We wanted to extend a special welcome to the students from historically Black colleges and universities (HBCUs) studying with various colleges at the University of Utah this summer. As part of that visit, the J. Willard Marriott Library's communications staff spoke with HBCU coordinator Dr. Rodney Cohen to learn more about the intellectual tradition of HBCUs and their unique role in American higher education. Be sure to check out the titles Cohen mentions as well as the newly acquired titles listed at the end of this post.
Q&A with Rodney Cohen
How did you develop these HBCU partnerships?
Our first partnership, under the direction of President Taylor Randall in 2020 (then the dean of the David Eccles School of Business) forged a relationship with the president of Howard University and an arrangement was established to identify talented Howard students who would be recruited by local Salt Lake City companies to intern for the summer, students would reside on the University of Utah’s campus, forming a cohort while working at their respective internships. Since, the program—now known as HCBU IMPACT at the U—has grown to include other HBCUs such as Morehouse, Prairie View A&M, North Carolina Central and Morgan State. In addition, other partnership programs have come online at the U to include students from Howard, North Carolina A&T and Alcorn State. These programs include the biomedical sciences, the [Spencer Fox Eccles] School of Medicine and the Huntsman Cancer Institute.
Currently, relationships are being explored throughout the university to expand our partnerships which will also include faculty exchange and research collaboration. Some of the institutions under consideration include Tuskegee University, Florida A&M and Saint Augustine’s University
What’s the significance of the partnerships?
According to the National Center for Education Statistics (NCES), “Historically Black colleges and universities (HBCUs) are institutions that were established prior to 1964 with the principal mission of educating Black Americans. These institutions were founded and developed in an environment of legal segregation and, by providing access to higher education, they contributed substantially to the progress Black Americans made in improving their status.”
Currently, there are 107 HBCUs that are recognized by the U.S. Department of Education. These institutions existed as early as the 1830s, with the first degree-granting college—Lincoln University—being established in Pennsylvania in 1854. Such graduates as Thurgood Marshall, Langston Hughes and the first presidents of independent Ghana and Nigeria were graduates of Lincoln. Other HBCUs have produced a long legacy of change agents and intellectuals in America (and the world) such as W.E.B. DuBois, Martin Luther King Jr., Rosa Parks, Nikki Giovanni and John Lewis.
What books do you recommend for people to learn more about HBCUs?
One of my favorites is a book by [Komanduri Srinivasa ] Murty and [Julian] Roebuck entitled, "Historically Black Colleges and Universities: Their Place in American Higher Education." I would also encourage the bibliography listed that we have provided [below] as well, along with "The Souls of Black Folk" by W.E.B. DuBois; and "Ebony and Ivy: Race, Slavery, and the Troubled History of America’s Universities" (2013) by [Craig Steven] Wilder. I also had the pleasure of publishing two titles which are a collection of historical archival material and information entitled, "The Black Colleges of Atlanta"; and "Fisk University", both through Arcadia Press in their College and University series.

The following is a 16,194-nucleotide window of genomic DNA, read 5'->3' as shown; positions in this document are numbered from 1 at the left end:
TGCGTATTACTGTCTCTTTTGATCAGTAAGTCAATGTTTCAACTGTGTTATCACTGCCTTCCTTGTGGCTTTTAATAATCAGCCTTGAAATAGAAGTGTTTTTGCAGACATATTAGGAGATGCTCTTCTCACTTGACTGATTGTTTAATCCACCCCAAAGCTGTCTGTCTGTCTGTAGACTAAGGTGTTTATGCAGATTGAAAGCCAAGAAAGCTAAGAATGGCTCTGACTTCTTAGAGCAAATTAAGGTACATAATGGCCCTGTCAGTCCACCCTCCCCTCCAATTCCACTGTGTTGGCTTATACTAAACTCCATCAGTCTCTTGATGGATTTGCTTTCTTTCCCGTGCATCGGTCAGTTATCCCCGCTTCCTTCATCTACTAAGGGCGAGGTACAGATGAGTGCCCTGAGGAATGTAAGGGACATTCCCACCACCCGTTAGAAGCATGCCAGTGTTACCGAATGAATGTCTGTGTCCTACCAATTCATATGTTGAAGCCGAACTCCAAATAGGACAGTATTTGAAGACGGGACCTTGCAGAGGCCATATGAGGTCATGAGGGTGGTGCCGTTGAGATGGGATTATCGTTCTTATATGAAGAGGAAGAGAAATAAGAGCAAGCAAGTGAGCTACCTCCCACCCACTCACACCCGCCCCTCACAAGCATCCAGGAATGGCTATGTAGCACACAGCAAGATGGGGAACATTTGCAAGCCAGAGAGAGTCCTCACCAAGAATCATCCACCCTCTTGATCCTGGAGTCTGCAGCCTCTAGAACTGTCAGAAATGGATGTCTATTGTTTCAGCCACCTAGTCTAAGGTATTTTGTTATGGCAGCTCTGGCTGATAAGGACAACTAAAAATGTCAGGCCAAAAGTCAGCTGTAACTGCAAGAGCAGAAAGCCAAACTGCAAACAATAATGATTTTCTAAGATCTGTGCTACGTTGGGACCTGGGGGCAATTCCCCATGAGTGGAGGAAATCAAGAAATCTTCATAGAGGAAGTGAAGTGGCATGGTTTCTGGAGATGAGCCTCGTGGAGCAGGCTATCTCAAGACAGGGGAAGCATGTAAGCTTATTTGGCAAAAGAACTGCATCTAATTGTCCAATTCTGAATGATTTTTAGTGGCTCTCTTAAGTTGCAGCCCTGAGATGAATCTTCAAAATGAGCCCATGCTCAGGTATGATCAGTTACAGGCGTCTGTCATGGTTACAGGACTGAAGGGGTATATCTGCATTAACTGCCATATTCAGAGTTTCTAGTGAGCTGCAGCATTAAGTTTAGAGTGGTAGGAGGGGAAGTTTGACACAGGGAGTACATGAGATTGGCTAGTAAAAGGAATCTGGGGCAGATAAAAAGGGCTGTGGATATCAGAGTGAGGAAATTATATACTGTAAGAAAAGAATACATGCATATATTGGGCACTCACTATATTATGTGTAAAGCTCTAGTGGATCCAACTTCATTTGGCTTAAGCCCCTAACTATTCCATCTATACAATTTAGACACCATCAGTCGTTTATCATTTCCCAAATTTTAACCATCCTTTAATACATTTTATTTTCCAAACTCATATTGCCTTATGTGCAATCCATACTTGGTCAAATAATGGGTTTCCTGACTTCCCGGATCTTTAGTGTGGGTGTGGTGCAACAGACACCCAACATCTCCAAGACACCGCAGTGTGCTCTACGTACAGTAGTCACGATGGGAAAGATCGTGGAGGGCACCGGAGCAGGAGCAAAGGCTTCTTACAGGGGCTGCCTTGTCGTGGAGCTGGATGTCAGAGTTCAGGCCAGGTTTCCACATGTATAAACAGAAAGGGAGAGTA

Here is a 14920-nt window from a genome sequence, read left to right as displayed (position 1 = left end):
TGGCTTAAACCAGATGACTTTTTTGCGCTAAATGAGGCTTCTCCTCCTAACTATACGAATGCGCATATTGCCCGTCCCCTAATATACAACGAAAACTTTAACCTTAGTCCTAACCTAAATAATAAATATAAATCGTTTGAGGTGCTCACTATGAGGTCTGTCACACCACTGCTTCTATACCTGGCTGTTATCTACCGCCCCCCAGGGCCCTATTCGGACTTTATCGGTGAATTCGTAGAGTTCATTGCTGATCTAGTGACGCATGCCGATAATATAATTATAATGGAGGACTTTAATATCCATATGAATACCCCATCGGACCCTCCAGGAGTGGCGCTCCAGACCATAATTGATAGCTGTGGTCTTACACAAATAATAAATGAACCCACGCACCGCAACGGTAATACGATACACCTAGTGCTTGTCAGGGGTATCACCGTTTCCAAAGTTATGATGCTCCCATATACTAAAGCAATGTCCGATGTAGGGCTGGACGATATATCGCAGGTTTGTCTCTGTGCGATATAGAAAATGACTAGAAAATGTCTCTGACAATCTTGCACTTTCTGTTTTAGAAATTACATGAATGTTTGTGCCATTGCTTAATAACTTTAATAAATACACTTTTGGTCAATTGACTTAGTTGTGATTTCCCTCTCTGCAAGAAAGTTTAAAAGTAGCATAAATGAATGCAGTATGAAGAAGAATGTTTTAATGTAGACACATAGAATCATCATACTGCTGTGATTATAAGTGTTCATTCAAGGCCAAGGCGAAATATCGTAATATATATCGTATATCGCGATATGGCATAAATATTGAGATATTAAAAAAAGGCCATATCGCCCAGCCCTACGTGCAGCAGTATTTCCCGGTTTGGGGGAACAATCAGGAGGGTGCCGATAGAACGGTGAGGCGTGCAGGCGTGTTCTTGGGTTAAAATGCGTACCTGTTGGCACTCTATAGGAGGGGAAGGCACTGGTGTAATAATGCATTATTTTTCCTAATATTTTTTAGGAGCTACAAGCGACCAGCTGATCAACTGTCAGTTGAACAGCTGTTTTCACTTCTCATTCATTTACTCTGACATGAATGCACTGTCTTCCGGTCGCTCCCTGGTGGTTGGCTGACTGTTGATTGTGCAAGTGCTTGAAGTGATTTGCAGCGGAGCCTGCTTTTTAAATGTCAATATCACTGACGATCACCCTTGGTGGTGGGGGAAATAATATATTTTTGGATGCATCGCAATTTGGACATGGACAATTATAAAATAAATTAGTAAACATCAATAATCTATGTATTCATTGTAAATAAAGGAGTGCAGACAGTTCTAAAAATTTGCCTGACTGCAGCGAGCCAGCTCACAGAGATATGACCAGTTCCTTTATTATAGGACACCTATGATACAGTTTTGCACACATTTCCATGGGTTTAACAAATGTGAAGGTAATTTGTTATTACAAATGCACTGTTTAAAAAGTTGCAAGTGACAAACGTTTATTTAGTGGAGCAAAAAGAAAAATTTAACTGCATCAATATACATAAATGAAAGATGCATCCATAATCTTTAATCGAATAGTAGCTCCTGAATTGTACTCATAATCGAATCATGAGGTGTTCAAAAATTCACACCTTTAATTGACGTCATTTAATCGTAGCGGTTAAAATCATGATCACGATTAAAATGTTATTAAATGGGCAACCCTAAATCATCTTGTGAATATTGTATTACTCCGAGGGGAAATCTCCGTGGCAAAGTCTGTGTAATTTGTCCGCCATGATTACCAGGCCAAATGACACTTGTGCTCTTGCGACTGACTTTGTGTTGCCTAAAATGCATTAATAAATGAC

Recommended titles to check out
|Blight, David W.; Downs, Jim||Beyond Freedom: Disrupting the History of Emancipation|
|Toldson, Achebe||Black College Leadership in PK-12 Education|
|Hairston, Kimeta||Black experience and navigating higher education through a virtual world|
|Bonnet, Charles; Gates Jr., Henry Louis||Black Kingdom of the Nile|
|Gates, Henry Louis||Black Reconstruction in America: The Oxford W. E. B. Du Bois, Volume 6|
|Bagasra, Anisa||Contributions of Historically Black Colleges and Universities in the 21st century|
|Gates, Henry Louis, Jr., author, narrator.||Dark sky rising : Reconstruction and the dawn of Jim Crow|
|Gates, Henry Louis.||Henry Louis Gates, Jr. Reader|
|Vereen, Alonzo, author.||Historically Black : American icons who attended HBCUs|
|Bindman, David; de la Fuente, Alejandro; Gates, Henry Louis||Image of the Black in Latin American and Caribbean Art|
|Gates, Henry Louis||In Search of Our Roots: How 19 Extraordinary African Americans Reclaimed Their Past|
|Gasman, Marybeth||Making Black Scientists : A Call to Action|
|Woodson, Carter G||Mis-Education of the Negro|
|Locke, Alain; Stewart, Jeffrey C.; Gates, Henry Louis, Jr.||New Negro Aesthetic : Selected Writings|
|Lucas, H. J., author.||Not for ourselves alone : the legacies of two pioneers of black higher education in the United States|
|Sharpe, Christina||Ordinary Notes|
|Samayoa, Andres, ed||A primer on minority serving institutions|
|Suzuki, Kazuko; von Vacano, Diego A.; Gates, Henry Louis||Reconsidering Race: Social Science Perspectives on Racial Categories in the Age of Genomics|
|Crosby, Gary||Reimagining Historically Black Colleges and Universities : Survival Beyond 2021|
|Grundy, Saida, 1982- author.||Respectable : politics and paradox in making the Morehouse Man|
|Felder Small, Pamela||Sankofa : African American Perspectives on Race and Culture in US Doctoral Education|
|Painter, Nell Irvin, author.||Southern History Across the Color Line, Second Edition: Southern History Across the Color Line, Second Edi|
|Spingarn, Adena; Gates, Henry Louis, Jr.||Uncle Tom : From Martyr to Traitor|
|Koch, James V.||Vital and Valuable: The Relevance of HBCUs to American Life and Education|
|Myers, Joshua M.||We Are Worth Fighting For : A History of the Howard University Student Protest Of 1989|